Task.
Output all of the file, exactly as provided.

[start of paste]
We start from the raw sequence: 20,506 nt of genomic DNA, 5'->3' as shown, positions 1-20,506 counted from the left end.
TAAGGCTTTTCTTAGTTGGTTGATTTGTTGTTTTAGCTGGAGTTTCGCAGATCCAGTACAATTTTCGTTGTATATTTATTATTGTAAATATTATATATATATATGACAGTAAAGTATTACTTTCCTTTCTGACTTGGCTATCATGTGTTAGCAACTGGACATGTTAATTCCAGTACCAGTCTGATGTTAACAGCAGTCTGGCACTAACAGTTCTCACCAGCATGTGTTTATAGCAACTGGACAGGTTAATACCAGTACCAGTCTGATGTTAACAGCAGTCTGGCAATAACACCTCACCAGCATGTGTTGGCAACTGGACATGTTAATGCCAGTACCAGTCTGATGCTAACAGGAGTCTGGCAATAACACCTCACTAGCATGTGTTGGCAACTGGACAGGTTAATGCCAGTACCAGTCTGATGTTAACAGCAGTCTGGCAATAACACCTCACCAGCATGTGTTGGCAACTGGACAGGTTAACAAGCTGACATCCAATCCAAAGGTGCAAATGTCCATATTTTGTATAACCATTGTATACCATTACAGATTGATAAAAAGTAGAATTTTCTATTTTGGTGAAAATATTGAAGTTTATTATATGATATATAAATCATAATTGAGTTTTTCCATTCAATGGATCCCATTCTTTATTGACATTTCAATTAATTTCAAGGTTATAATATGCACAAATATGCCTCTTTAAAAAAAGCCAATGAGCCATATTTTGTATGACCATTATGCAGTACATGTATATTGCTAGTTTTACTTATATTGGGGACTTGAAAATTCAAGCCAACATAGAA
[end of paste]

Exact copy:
We start from the raw sequence: 20,506 nt of genomic DNA, 5'->3' as shown, positions 1-20,506 counted from the left end.
TAAGGCTTTTCTTAGTTGGTTGATTTGTTGTTTTAGCTGGAGTTTCGCAGATCCAGTACAATTTTCGTTGTATATTTATTATTGTAAATATTATATATATATATGACAGTAAAGTATTACTTTCCTTTCTGACTTGGCTATCATGTGTTAGCAACTGGACATGTTAATTCCAGTACCAGTCTGATGTTAACAGCAGTCTGGCACTAACAGTTCTCACCAGCATGTGTTTATAGCAACTGGACAGGTTAATACCAGTACCAGTCTGATGTTAACAGCAGTCTGGCAATAACACCTCACCAGCATGTGTTGGCAACTGGACATGTTAATGCCAGTACCAGTCTGATGCTAACAGGAGTCTGGCAATAACACCTCACTAGCATGTGTTGGCAACTGGACAGGTTAATGCCAGTACCAGTCTGATGTTAACAGCAGTCTGGCAATAACACCTCACCAGCATGTGTTGGCAACTGGACAGGTTAACAAGCTGACATCCAATCCAAAGGTGCAAATGTCCATATTTTGTATAACCATTGTATACCATTACAGATTGATAAAAAGTAGAATTTTCTATTTTGGTGAAAATATTGAAGTTTATTATATGATATATAAATCATAATTGAGTTTTTCCATTCAATGGATCCCATTCTTTATTGACATTTCAATTAATTTCAAGGTTATAATATGCACAAATATGCCTCTTTAAAAAAAGCCAATGAGCCATATTTTGTATGACCATTATGCAGTACATGTATATTGCTAGTTTTACTTATATTGGGGACTTGAAAATTCAAGCCAACATAGAA